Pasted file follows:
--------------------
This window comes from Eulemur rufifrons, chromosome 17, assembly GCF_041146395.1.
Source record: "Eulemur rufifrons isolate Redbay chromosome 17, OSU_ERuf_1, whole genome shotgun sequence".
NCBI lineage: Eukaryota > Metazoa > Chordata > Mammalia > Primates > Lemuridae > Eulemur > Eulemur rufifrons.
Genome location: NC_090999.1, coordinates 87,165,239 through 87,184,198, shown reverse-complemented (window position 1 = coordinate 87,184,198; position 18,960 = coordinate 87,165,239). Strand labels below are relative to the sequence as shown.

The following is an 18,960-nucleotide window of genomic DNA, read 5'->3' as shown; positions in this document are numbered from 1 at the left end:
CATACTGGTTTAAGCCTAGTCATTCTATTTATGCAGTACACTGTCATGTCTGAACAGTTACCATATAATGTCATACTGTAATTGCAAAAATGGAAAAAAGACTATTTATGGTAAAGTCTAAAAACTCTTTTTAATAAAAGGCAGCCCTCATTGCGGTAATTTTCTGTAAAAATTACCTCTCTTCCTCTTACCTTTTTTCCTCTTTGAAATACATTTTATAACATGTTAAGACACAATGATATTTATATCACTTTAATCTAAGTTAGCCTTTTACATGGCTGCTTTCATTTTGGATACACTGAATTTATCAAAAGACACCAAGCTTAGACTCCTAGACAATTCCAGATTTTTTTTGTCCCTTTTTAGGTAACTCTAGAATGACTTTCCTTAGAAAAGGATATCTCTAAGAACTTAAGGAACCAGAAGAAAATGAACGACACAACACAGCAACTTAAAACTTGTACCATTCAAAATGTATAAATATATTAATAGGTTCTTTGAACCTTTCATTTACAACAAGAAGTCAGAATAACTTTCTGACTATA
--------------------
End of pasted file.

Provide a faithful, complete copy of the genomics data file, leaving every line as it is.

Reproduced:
This window comes from Eulemur rufifrons, chromosome 17, assembly GCF_041146395.1.
Source record: "Eulemur rufifrons isolate Redbay chromosome 17, OSU_ERuf_1, whole genome shotgun sequence".
NCBI lineage: Eukaryota > Metazoa > Chordata > Mammalia > Primates > Lemuridae > Eulemur > Eulemur rufifrons.
Genome location: NC_090999.1, coordinates 87,165,239 through 87,184,198, shown reverse-complemented (window position 1 = coordinate 87,184,198; position 18,960 = coordinate 87,165,239). Strand labels below are relative to the sequence as shown.

The following is an 18,960-nucleotide window of genomic DNA, read 5'->3' as shown; positions in this document are numbered from 1 at the left end:
CATACTGGTTTAAGCCTAGTCATTCTATTTATGCAGTACACTGTCATGTCTGAACAGTTACCATATAATGTCATACTGTAATTGCAAAAATGGAAAAAAGACTATTTATGGTAAAGTCTAAAAACTCTTTTTAATAAAAGGCAGCCCTCATTGCGGTAATTTTCTGTAAAAATTACCTCTCTTCCTCTTACCTTTTTTCCTCTTTGAAATACATTTTATAACATGTTAAGACACAATGATATTTATATCACTTTAATCTAAGTTAGCCTTTTACATGGCTGCTTTCATTTTGGATACACTGAATTTATCAAAAGACACCAAGCTTAGACTCCTAGACAATTCCAGATTTTTTTTGTCCCTTTTTAGGTAACTCTAGAATGACTTTCCTTAGAAAAGGATATCTCTAAGAACTTAAGGAACCAGAAGAAAATGAACGACACAACACAGCAACTTAAAACTTGTACCATTCAAAATGTATAAATATATTAATAGGTTCTTTGAACCTTTCATTTACAACAAGAAGTCAGAATAACTTTCTGACTATA